Revenue Management: Hotel Industry Revolutionised by Revenue Management

The UK hotel industry’s fascination with revenue management is at an all-time high. We speak to Jennifer Keen, director at Total Revenue Solutions, to discover how this relatively new discipline could revolutionise your business.

hotel-industry.co.uk: In which areas of a business can hotel revenue management be most effective?

Jennifer Keen: hotel revenue management can have an impact in any part of the business that deals with a perishable product. Broadly speaking, hoteliers that have embraced revenue management across their business have a clearer vision and have weathered the recent economic storm. It’s not just rooms we need to be commercially optimising, but also C&E, F&B, Spa, Golf and even car parking!

What can hoteliers do to have an immediate impact on the bottom line?

Keen: I think it’s really important to focus on ancillary revenue. Once you have a guest in house, your aim should be to get as large a “share of wallet” as you can.  If your guest has money to spend, you don’t want them spending it elsewhere!

There’s currently lots of debate over how hotel revenue management should be incorporated into the organisational structure. Where are you on this issue?

Keen: I feel very strongly that revenue management needs to be a standalone discipline. A dedicated revenue management team needs to sit at the table alongside the likes of sales, marketing and operations to ensure that appropriate debates and discussions are taking place.

And is this happening in industry?

Keen: Well, no. Not in all cases. In some hotels, we still see revenue management not represented on the executive committee. I always find this astounding! Especially when you consider that this team is managing the hotel’s commercial activity.

However, revenue management is not just about a single person holding the title – it’s a hotel concern and to really benefit from revenue management the whole hotel needs to understand the role they play in optimising revenue performance.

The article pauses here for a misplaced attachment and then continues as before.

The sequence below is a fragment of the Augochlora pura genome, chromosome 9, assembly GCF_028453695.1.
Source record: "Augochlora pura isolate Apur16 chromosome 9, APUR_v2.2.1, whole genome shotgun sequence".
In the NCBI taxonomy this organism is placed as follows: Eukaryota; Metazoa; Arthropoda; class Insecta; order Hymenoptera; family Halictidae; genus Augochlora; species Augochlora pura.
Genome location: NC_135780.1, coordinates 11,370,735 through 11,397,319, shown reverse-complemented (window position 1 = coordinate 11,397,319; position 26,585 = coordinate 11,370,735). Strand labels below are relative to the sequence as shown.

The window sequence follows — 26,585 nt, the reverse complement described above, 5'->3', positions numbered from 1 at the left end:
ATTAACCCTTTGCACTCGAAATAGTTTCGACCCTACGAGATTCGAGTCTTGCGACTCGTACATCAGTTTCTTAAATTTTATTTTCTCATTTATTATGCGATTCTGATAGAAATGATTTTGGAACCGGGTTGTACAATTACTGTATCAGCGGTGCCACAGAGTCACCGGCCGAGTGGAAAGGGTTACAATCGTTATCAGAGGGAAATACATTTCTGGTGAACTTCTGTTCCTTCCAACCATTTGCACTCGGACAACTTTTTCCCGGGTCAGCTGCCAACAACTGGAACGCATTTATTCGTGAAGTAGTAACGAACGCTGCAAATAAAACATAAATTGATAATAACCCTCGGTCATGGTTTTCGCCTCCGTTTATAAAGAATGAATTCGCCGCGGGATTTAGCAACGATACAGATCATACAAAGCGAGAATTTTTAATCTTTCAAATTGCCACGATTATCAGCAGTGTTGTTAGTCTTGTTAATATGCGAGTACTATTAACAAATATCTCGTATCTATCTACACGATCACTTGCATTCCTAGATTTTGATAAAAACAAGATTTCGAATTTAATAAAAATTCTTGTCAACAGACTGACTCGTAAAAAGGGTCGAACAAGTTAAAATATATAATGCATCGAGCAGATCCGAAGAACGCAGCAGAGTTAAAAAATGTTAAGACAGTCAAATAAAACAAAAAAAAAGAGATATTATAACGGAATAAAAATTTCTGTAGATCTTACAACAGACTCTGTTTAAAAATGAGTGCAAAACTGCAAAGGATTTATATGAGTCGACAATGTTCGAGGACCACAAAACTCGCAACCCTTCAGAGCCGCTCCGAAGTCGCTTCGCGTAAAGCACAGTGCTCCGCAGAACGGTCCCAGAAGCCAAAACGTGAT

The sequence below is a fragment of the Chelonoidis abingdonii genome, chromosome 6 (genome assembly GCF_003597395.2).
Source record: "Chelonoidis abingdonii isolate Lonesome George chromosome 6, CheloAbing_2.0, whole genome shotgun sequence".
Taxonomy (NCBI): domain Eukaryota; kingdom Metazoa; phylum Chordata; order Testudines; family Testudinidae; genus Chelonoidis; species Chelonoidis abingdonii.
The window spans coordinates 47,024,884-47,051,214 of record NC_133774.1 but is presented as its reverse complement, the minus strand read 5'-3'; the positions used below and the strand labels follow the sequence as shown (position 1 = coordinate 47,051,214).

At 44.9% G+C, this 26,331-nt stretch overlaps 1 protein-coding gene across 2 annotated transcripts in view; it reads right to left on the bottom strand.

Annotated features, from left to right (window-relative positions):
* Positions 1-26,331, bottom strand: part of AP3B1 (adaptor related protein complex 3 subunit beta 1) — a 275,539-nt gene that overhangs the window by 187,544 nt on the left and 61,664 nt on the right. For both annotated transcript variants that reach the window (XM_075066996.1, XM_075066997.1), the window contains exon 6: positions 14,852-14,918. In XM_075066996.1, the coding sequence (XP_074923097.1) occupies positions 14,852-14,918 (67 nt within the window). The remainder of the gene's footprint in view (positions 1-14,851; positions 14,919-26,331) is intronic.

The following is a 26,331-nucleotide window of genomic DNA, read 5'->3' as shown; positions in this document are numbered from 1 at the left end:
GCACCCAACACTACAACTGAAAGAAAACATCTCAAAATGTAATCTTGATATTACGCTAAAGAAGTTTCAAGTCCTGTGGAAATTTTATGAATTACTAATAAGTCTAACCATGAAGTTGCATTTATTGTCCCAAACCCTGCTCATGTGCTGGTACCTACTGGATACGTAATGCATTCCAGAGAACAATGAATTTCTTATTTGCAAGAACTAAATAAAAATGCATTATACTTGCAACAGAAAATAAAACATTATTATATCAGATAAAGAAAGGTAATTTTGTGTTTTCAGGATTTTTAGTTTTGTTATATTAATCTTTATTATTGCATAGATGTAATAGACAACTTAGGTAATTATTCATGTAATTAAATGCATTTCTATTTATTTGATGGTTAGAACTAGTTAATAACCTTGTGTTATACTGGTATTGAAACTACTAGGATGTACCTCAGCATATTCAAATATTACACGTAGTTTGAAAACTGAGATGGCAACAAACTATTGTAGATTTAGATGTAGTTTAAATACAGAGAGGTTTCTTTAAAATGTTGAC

So, a successful revenue management strategy requires a change of business culture in hotels?

Keen: Sure. The level of success (or lack of) is really down to the level of openness, willingness to adapt to new ways of doing things and an internal lack of competitive fear.

So you have to change the culture – and the only way to do this is to continually train and engage your team. Progressing people from the mindset of “I just do my job” to “I contribute to the success of this hotel by adding value” can be a significant leap in many cases.

Adopting a revenue management culture will ensure continual focus on demand forecasting, price, inventory and revenue optimisation and the impact of market segmentation. Quite simply, the business will become more commercially astute through a better understanding of the market and customer buying behaviours.

In my experience, if the team at the top understand revenue management and appreciates what it can do for the business, then the department becomes integrated and is given the room it requires to operate successfully. If they don’t have support, the team can become stifled and ultimately damage the business.

What is the secret behind a great revenue management strategy?

Keen: A great revenue management strategy needs to be forward thinking, one step ahead of the competition, have engagement across the organisation, have an element of risk and yet still be customer centric!

About Total Revenue Solutions: Total Revenue Solutions provides a mix of revenue management workshops, consultancy and support programmes to hotels worldwide. A new online platform is due to be released in January 2011, providing partner hotels with pricing, forecasting and competition monitoring services.

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